Asked why the platform hasn’t taken down this clearly dangerous piece of misinformation, ShareChat’s head of public policy, Berges Malu, said “This is not an incitement of violence. An incitement of violence is saying ‘there is something happening, go out and kill them’.” Malu added that “when you have politicians going on TV and saying these things every night, I can’t start limiting people’s freedom of speech because I don’t agree with their view… We can’t take a call on what is hateful  or not.”

‘We take it seriously’

Acknowledging the presence of offensive content on the platform, Malu said, “We take fake news, child porn, fake profiles, very seriously.” He explained that ShareChat has content moderators for all languages who continuously monitor the platform and “take necessary action when required”.

Six months ago, ShareChat issued an advisory across multiple languages about fake news and how to identify and report it. He said the company takes down content that is found to be clearly not true or directly inciting violence.

Malu gave examples from the recent past of posts circulating misinformation in order to spark off riots or lynchings. He said the company works closely with law enforcement agencies in places such as Telangana, where a rumour about a child kidnapping spread over ShareChat earlier this year, to prevent such outcomes. He added, however, that the company “can’t go and verify each piece of content” as true or not true.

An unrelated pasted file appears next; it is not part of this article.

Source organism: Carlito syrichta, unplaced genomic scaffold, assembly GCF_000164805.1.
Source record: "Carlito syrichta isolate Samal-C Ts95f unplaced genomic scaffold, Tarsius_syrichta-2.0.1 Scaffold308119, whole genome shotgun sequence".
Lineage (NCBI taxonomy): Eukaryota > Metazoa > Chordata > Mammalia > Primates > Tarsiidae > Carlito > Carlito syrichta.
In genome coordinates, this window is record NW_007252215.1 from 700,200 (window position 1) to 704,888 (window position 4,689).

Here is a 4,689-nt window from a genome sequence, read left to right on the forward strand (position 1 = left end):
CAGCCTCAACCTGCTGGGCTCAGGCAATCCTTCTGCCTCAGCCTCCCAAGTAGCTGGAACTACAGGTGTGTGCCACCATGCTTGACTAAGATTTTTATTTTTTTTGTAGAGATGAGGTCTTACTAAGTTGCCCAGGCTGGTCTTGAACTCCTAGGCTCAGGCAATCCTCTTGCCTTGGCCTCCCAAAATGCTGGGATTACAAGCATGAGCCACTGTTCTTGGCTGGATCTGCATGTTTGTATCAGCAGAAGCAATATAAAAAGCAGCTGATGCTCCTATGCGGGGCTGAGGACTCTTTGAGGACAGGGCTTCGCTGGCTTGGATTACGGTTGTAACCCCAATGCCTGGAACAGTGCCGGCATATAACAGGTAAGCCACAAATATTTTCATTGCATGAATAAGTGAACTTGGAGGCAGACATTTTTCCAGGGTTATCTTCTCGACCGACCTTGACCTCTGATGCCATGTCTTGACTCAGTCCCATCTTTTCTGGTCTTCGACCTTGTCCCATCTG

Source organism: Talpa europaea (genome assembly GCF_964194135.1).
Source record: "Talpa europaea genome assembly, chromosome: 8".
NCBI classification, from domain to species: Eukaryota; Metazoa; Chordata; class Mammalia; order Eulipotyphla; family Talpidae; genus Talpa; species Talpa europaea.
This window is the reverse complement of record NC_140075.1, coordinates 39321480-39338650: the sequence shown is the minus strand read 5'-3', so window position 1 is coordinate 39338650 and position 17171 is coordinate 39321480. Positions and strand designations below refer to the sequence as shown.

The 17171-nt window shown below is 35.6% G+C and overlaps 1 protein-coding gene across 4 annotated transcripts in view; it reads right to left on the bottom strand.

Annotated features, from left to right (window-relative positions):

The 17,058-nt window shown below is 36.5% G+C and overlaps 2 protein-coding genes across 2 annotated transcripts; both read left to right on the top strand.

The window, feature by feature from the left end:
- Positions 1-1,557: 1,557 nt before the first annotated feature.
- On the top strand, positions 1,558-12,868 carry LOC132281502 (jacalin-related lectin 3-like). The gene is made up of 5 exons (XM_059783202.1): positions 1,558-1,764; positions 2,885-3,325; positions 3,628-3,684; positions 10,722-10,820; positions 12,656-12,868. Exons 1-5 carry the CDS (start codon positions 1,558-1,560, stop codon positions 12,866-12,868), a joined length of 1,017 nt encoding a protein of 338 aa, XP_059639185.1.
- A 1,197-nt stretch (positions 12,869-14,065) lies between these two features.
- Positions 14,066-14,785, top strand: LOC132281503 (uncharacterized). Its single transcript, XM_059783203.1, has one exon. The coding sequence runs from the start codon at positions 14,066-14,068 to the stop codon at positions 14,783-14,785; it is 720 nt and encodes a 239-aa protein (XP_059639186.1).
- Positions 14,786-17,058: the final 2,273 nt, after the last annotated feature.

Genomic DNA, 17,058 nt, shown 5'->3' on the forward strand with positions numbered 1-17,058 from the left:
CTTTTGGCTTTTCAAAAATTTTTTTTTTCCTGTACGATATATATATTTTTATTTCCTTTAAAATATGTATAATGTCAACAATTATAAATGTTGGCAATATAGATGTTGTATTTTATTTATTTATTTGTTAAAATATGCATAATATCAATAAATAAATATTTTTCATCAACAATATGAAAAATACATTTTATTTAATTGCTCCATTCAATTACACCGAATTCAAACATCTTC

“If users outrightly tell us it is fake, or it is not true, then we are at the liberty to take it down,” he said.“At Helo, we take issues such as misinformation and fake news very seriously. We work very closely with our local content review and moderation team in harnessing our algorithms to review and take down inappropriate content,” the company’s representative said in an email.

“In light of the upcoming elections in India, we are partnering with a local, non-partisan fact-checking partner authority to ensure that our platform continues to be a safe and viable source of the latest news and trending topics.” In spite of dedicated teams and algorithms aimed at identifying inappropriate content, dozens of posts qualifying as fake news and hate speech from a month ago remain on these platforms.

Election risk

Experts say the presence of such content on social media platforms poses an election risk. “Essentially, each of these (platforms) will just target different electorates, but the fact that people exist on multiple channels simply means that each channel has a great ability to cross over its appeal into others,” said Joyojeet Pal, a professor at the University of Michigan, Ann Arbor, who studies social media and politics.

Many posts spreading fake news and hate on ShareChat and Helo also reach WhatsApp, Twitter and Facebook. For instance, image posts from right-wing publication PostCard News, whose founder Mahesh Hegde was arrested in March for spreading alleged fake news, and whose official page was deleted by Facebook for violating intellectual property rights, is on both ShareChat and Helo.

This morphed image of superstar Shah Rukh Khan shows him wearing a t-shirt that says ‘Vote for MIM’ on the symbol ‘kite’. MIM is headed by Hyderabad MP Asaduddin Owaisi.

It is more challenging to moderate images and videos as compared to text because automatic identification of politically inappropriate content is difficult, said Pal. But, on the other hand, he pointed out, it can be easier to detect and remove exact (fake) images than slight variations to text.